The Hippodrome Casino knows how punters like their meat – and we’re not talking about the Magic Mike Live show that just opened in the venue’s theatre. The gambling destination is home to Heliot Steak House, which, based on consumer reviews, won Bookatable’s Best Steak Restaurant in London accolade in 2015, 2017 and 2018.
But for the establishment’s executive chef, Ioannis Grammenos, it’s not just about giving people what they want; it’s also about trying to get diners to eat more of the cow carcass.
This can be challenging, however, as most visitors have established favourite cuts – women visiting Heliot tend to opt for the leaner fillet, while men choose rib-eye accompanied by spicy sauces like pepper and chimichurri.
“We train our waiters to go and talk about other cuts of meat and how good they are, and give people the opportunity to try them,” Grammenos tells Food Spark. “But people, when they want fillet, they want fillet!”
That’s part of the reason he started running the School of Meatology, which offers courses that educate customers about meat as well as how to cook it at home.
All the trimmings
Cooking a steak might seem like a fairly simple affair, but a survey conducted for Heliot by Censuswide earlier this year found that 25% of Brits aren’t confident they know how to deal with their meat, while more than a third admit they overcook their beef when they do attempt it, leaving them disappointed with the result.
In some ways, more unusual cuts can be less daunting, since they are best slow cooked or stewed, such as the flank.
“Another [unusual cut] is the tri-tip, in the end of the loin and beginning of the rump,” says Grammenos. “It’s a triangle steak that they used to use in the ‘50s and then it disappeared, but now it’s started to come back. It has a very nice, intense flavour and it is cheaper on the market. People can use it and have the same flavour as rump, but for a lower price.”
The Greek chef tries to waste as little as possible in his kitchen. Trimmings from prime cuts are turned into burgers and meatballs, while fat is melted down and used to cook vegetables. Less commonly eaten parts of the cow, meanwhile, are cooked into stews for staff or form part of Grammenos’ experiments.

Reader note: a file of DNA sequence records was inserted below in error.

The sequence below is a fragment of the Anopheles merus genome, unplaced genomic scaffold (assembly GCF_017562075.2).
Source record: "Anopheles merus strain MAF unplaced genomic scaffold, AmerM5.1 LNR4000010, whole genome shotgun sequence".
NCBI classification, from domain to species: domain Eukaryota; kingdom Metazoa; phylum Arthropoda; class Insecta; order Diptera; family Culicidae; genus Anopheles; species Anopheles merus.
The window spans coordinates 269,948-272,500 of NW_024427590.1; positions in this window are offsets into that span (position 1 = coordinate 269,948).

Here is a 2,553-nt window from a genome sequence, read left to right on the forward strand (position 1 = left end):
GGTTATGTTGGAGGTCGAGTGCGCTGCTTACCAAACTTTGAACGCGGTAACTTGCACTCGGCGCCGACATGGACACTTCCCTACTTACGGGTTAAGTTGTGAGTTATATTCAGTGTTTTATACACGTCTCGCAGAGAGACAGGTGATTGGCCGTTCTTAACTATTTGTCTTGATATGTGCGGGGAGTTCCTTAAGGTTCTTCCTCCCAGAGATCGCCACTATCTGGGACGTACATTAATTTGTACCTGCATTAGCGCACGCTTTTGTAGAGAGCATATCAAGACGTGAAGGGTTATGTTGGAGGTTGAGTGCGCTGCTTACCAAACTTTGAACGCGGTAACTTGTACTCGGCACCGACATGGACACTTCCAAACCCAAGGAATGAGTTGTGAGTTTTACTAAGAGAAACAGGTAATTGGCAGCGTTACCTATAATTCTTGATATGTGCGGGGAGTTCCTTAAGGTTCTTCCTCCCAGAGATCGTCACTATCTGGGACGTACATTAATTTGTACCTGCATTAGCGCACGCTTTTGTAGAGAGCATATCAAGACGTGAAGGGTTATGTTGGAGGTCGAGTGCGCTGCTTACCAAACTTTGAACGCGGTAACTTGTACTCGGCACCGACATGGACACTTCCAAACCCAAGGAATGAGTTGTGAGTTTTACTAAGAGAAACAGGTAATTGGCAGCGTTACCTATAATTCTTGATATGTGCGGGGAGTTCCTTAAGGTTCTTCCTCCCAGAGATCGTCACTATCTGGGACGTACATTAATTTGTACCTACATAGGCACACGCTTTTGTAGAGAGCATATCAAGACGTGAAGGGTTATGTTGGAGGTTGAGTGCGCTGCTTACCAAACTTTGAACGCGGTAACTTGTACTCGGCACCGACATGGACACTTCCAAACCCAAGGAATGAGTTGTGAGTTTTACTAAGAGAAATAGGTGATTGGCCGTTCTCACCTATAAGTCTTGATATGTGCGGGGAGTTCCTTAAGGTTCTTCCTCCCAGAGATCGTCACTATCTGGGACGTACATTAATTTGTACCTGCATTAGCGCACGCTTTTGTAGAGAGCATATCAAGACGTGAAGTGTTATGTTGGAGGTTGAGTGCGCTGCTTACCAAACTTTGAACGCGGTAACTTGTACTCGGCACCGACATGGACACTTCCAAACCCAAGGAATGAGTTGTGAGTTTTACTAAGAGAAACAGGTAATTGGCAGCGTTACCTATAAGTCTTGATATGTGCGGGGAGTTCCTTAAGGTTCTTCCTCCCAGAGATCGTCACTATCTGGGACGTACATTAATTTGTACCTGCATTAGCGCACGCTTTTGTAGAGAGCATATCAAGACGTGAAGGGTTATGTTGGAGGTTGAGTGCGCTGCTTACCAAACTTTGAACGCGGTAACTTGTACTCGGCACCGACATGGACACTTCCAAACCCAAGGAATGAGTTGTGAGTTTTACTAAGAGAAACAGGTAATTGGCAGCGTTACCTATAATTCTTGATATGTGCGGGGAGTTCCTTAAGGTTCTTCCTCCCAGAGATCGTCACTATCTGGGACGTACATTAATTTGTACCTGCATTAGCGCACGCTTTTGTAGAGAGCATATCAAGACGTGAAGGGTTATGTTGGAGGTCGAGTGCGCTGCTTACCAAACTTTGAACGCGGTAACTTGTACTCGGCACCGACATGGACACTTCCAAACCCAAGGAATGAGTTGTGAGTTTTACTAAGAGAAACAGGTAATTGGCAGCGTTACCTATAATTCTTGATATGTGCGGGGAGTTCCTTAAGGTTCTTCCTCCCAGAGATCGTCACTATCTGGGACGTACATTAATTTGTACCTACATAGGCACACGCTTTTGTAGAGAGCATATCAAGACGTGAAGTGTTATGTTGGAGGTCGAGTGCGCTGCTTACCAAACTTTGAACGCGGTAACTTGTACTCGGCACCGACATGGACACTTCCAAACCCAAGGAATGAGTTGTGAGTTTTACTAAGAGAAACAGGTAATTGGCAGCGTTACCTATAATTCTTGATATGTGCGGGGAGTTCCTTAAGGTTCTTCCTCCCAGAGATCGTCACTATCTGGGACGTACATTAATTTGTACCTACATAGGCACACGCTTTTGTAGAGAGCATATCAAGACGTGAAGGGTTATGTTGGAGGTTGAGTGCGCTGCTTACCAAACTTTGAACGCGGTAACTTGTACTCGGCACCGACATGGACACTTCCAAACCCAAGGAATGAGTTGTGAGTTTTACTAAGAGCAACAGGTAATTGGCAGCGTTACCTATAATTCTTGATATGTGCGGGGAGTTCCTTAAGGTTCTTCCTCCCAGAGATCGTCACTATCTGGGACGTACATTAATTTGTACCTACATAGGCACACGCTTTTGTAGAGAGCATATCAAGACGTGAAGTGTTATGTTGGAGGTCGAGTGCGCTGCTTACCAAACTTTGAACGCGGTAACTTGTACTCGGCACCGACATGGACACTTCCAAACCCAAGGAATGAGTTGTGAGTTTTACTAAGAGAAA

“Being sustainable means reducing waste, and to do that you have to use the best of the whole carcass,” he says. “Everybody is doing it now, but what we need to educate people is in a no-waste attitude, to have in their mind that they can use every part of the animal.
“You can use the bones to make sauces or stock, the bone marrow to make spreads or to use on steaks. And with a bit of research, everybody can find different cuts of meat and recipes to help them reduce waste.”
Playing with fire
Like many chefs on London’s restaurant scene, Grammenos has been playing with fire and different types of wood to use in barbecues, from applewood to wood that’s been soaked for 24 hours in whiskey. He even brings smoking to some of his salads, which he prepares with chicory.
One of his favourite techniques involves wrapping steaks in banana or fig leaves before grilling.
“You can also use sous vide with infused oils,” he adds. “I love to use oils with thyme or lemon thyme, and other natural extracts… I leave herbs and things like black garlic for 30 days in olive oil, then use them in sous vide. I like to experiment a lot.”
Quality of the meat, unsurprisingly, is paramount at Heliot Steak House, from the USDA prime Black Angus to the New Zealand Te Mana free-range lamb with its high levels of omega-3.
Grammenos has also been looking at older cattle from the Basque region of Spain, which boast distinctive yellow fat and have been favoured by a number of fashionable haunts in recent years, including Chiltern Firehouse and Barrafina.
“Goat isn’t on the menu at the moment but it’s something I’m thinking about for the future,” he says. “If I was going to do goat, I’d want a nice yoghurt sauce.”
Considering the rising popularity of the meat, that doesn’t sound like a baa-d idea.